FAIRFIELD — Solano County water officials are continuing efforts to assure the proposed North Bay Aqueduct alternate intake project is eligible for money from a possible November state water bond measure.
But an actual allocation for the project within a bond measure appears to be off the table.
“I don’t think we ever assumed there would be an earmark where it says in the bond that there would be money available for the North Bay Aqueduct,” Solano County Water Agency General Manager David Okita said Friday. “That just isn’t done these days.”
The North Bay Aqueduct brings Sacramento-San Joaquin Delta water to local cities. Pumps are in Barker Slough in eastern Solano County, where rare fish and water quality are issues. The Solano County Water Agency wants to build an alternate intake on the Sacramento River south of West Sacramento and pipe to local cities at an estimated cost of $550 million.
The Solano County Water Agency Board on Thursday passed a paper stating its position. Board members want to talk the matter over with state Sen. Lois Wolk, D-Davis, to see if any modifications are needed to the proposed bond, Okita said.
Wolk has been working to help shape a $6.5 million state water bond. Wolk in November 2013 said that the North Bay Aqueduct project will be able to compete favorably for bond money without opening the door to earmarks that could hurt efforts to pass a bond.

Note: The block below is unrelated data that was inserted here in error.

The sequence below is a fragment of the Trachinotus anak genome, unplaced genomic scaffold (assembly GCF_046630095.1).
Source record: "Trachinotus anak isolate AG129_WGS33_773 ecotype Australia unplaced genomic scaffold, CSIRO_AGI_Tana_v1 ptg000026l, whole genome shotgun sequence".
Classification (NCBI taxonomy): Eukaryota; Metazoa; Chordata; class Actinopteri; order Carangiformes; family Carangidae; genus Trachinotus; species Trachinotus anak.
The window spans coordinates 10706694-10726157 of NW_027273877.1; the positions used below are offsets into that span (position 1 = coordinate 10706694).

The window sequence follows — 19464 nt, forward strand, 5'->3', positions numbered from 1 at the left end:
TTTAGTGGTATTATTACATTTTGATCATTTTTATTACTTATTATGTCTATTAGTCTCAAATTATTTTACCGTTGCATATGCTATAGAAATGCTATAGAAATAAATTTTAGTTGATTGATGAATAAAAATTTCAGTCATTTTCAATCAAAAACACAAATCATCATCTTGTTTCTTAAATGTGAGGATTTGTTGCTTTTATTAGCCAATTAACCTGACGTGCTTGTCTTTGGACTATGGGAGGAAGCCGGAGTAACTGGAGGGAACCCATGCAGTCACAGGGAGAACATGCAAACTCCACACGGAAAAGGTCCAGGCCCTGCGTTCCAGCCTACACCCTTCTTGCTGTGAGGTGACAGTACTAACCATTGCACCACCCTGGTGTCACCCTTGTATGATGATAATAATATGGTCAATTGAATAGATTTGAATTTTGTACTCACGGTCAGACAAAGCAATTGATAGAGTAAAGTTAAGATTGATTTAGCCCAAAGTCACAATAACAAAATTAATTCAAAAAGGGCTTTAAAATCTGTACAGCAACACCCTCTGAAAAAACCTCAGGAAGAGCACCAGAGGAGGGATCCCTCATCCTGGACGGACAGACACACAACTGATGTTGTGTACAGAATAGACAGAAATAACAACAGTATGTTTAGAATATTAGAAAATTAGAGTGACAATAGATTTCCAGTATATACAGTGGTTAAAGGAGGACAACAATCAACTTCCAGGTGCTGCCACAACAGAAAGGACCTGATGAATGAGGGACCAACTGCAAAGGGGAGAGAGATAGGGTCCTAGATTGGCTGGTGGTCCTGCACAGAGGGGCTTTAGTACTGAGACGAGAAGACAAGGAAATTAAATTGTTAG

Solano County Supervisor Skip Thomson said the North Bay Aqueduct project would fit into such bond categories as public health.
“Maybe I see the glass is half-full,” Thomson said on Friday. “I believe the North Bay Aqueduct can stand on its own two feet and can compete head-to-head with any other project.”
Thomson sits on the water agency board, along with the other four county supervisors, mayors from local cities and representatives from Solano Irrigation District and various water reclamation districts.
Okita said the agency would like to get half of the $550 million for the alternate intake from the state. Statewide benefits include improved water quality and getting the pumps out of an area in Solano County that the state is targeting for tidal wetlands restoration to benefit rare fish.
Local ratepayers would pay the other 50 percent, Okita said.
The paper passed by the water agency board on Thursday said that improving and protecting water quality is a public health issue that justifies state funding of some North Bay Aqueduct costs. A state water bond is one vehicle that could provide state money for the project, it said.
Reach Barry Eberling at 427-6929 or email@example.com. Follow him on Twitter at www.twitter.com/beberlingdr.